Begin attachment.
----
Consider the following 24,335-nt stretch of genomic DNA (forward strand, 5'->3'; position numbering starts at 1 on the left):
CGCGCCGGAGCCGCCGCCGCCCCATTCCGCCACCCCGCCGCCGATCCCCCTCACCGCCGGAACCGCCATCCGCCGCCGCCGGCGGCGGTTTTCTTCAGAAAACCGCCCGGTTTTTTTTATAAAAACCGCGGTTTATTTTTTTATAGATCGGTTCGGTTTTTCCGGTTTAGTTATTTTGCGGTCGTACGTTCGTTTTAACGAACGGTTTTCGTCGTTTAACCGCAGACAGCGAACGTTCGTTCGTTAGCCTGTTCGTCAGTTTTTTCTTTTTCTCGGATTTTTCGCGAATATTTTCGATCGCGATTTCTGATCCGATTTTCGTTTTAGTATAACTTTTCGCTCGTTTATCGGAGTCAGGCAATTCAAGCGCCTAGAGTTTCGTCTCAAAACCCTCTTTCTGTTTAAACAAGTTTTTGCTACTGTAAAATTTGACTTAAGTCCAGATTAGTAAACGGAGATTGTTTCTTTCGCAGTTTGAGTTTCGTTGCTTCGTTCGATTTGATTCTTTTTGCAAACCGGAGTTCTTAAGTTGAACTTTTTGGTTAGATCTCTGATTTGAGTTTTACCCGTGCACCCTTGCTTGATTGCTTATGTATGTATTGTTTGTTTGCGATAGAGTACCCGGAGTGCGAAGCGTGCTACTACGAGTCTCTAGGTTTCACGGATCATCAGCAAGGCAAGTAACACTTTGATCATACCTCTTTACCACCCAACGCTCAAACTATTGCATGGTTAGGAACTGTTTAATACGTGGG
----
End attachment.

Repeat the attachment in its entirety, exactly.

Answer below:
Consider the following 24,335-nt stretch of genomic DNA (forward strand, 5'->3'; position numbering starts at 1 on the left):
CGCGCCGGAGCCGCCGCCGCCCCATTCCGCCACCCCGCCGCCGATCCCCCTCACCGCCGGAACCGCCATCCGCCGCCGCCGGCGGCGGTTTTCTTCAGAAAACCGCCCGGTTTTTTTTATAAAAACCGCGGTTTATTTTTTTATAGATCGGTTCGGTTTTTCCGGTTTAGTTATTTTGCGGTCGTACGTTCGTTTTAACGAACGGTTTTCGTCGTTTAACCGCAGACAGCGAACGTTCGTTCGTTAGCCTGTTCGTCAGTTTTTTCTTTTTCTCGGATTTTTCGCGAATATTTTCGATCGCGATTTCTGATCCGATTTTCGTTTTAGTATAACTTTTCGCTCGTTTATCGGAGTCAGGCAATTCAAGCGCCTAGAGTTTCGTCTCAAAACCCTCTTTCTGTTTAAACAAGTTTTTGCTACTGTAAAATTTGACTTAAGTCCAGATTAGTAAACGGAGATTGTTTCTTTCGCAGTTTGAGTTTCGTTGCTTCGTTCGATTTGATTCTTTTTGCAAACCGGAGTTCTTAAGTTGAACTTTTTGGTTAGATCTCTGATTTGAGTTTTACCCGTGCACCCTTGCTTGATTGCTTATGTATGTATTGTTTGTTTGCGATAGAGTACCCGGAGTGCGAAGCGTGCTACTACGAGTCTCTAGGTTTCACGGATCATCAGCAAGGCAAGTAACACTTTGATCATACCTCTTTACCACCCAACGCTCAAACTATTGCATGGTTAGGAACTGTTTAATACGTGGG